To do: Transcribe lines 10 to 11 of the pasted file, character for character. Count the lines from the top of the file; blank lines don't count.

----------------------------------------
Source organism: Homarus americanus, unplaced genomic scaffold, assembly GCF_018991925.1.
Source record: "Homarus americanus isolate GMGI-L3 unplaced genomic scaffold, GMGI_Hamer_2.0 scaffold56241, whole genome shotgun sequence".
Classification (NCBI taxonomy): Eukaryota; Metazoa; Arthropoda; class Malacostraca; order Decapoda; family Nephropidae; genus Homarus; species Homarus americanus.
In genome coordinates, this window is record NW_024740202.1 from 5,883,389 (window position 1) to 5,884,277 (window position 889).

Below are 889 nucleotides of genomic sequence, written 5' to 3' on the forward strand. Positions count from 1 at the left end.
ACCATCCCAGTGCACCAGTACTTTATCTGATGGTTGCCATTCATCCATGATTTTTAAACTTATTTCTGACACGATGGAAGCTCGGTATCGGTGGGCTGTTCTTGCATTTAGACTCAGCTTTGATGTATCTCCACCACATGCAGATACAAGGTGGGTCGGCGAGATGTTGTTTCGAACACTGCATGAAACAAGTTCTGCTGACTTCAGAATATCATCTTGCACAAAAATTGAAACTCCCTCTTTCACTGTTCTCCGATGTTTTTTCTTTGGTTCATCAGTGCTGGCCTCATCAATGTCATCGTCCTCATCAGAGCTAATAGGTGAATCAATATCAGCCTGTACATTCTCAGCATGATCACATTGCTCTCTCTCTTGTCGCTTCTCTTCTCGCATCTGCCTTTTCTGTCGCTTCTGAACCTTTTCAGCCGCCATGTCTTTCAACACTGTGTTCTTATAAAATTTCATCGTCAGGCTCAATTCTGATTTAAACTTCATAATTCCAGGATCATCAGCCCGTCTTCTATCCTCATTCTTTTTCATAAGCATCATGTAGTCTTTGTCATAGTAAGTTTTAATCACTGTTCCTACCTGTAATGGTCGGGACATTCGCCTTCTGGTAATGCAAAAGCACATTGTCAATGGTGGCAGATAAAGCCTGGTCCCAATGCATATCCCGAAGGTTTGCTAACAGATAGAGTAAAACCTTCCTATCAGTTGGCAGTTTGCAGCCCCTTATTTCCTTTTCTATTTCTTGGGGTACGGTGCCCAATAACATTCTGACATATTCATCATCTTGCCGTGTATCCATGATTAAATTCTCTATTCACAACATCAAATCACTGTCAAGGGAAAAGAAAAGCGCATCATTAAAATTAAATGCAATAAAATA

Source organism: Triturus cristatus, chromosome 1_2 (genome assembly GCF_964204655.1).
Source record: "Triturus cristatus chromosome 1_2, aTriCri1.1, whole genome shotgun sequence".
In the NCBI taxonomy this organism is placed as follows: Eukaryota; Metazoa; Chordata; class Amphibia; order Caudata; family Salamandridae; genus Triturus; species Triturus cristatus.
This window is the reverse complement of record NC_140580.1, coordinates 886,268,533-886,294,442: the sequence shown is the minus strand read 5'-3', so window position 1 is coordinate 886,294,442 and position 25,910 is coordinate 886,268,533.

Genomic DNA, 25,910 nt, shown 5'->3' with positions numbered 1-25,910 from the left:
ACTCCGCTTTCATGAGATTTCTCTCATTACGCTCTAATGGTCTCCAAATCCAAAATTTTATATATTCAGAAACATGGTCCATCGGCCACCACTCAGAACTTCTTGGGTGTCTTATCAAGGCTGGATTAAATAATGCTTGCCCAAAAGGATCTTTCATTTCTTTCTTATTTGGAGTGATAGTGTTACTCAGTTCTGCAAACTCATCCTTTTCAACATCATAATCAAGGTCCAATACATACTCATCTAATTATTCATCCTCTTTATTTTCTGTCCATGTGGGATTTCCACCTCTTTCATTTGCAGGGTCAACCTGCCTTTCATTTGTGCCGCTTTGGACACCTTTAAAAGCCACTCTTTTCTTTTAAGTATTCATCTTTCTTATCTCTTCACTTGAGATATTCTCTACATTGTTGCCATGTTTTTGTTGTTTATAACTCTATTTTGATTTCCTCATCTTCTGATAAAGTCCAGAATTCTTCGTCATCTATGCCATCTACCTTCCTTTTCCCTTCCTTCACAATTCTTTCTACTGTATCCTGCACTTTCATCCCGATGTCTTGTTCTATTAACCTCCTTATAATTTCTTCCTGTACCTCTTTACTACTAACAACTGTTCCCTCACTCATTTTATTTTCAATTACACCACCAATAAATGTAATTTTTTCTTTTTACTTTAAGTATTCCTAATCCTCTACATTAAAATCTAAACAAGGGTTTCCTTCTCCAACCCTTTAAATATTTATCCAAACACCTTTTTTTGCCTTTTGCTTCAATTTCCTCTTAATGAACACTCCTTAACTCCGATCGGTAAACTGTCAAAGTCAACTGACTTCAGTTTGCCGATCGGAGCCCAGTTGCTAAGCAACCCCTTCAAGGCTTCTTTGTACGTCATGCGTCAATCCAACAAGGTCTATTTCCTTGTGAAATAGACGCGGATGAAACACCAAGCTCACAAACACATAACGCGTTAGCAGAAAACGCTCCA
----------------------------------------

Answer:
This window is the reverse complement of record NC_140580.1, coordinates 886,268,533-886,294,442: the sequence shown is the minus strand read 5'-3', so window position 1 is coordinate 886,294,442 and position 25,910 is coordinate 886,268,533.

Genomic DNA, 25,910 nt, shown 5'->3' with positions numbered 1-25,910 from the left: